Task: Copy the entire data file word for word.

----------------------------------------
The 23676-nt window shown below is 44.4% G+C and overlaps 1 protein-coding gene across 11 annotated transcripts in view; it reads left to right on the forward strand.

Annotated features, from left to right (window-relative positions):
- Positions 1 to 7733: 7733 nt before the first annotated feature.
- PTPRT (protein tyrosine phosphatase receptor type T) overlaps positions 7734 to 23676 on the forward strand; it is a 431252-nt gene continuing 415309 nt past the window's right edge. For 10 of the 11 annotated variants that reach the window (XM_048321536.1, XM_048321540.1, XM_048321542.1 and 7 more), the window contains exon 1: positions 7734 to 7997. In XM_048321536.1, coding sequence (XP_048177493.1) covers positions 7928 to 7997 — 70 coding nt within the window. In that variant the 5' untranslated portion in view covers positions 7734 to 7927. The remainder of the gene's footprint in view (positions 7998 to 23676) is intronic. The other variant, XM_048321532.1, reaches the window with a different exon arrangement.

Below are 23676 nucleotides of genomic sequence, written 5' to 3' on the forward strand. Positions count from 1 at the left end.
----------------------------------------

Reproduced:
The 23676-nt window shown below is 44.4% G+C and overlaps 1 protein-coding gene across 11 annotated transcripts in view; it reads left to right on the forward strand.

Annotated features, from left to right (window-relative positions):
- Positions 1 to 7733: 7733 nt before the first annotated feature.
- PTPRT (protein tyrosine phosphatase receptor type T) overlaps positions 7734 to 23676 on the forward strand; it is a 431252-nt gene continuing 415309 nt past the window's right edge. For 10 of the 11 annotated variants that reach the window (XM_048321536.1, XM_048321540.1, XM_048321542.1 and 7 more), the window contains exon 1: positions 7734 to 7997. In XM_048321536.1, coding sequence (XP_048177493.1) covers positions 7928 to 7997 — 70 coding nt within the window. In that variant the 5' untranslated portion in view covers positions 7734 to 7927. The remainder of the gene's footprint in view (positions 7998 to 23676) is intronic. The other variant, XM_048321532.1, reaches the window with a different exon arrangement.

Below are 23676 nucleotides of genomic sequence, written 5' to 3' on the forward strand. Positions count from 1 at the left end.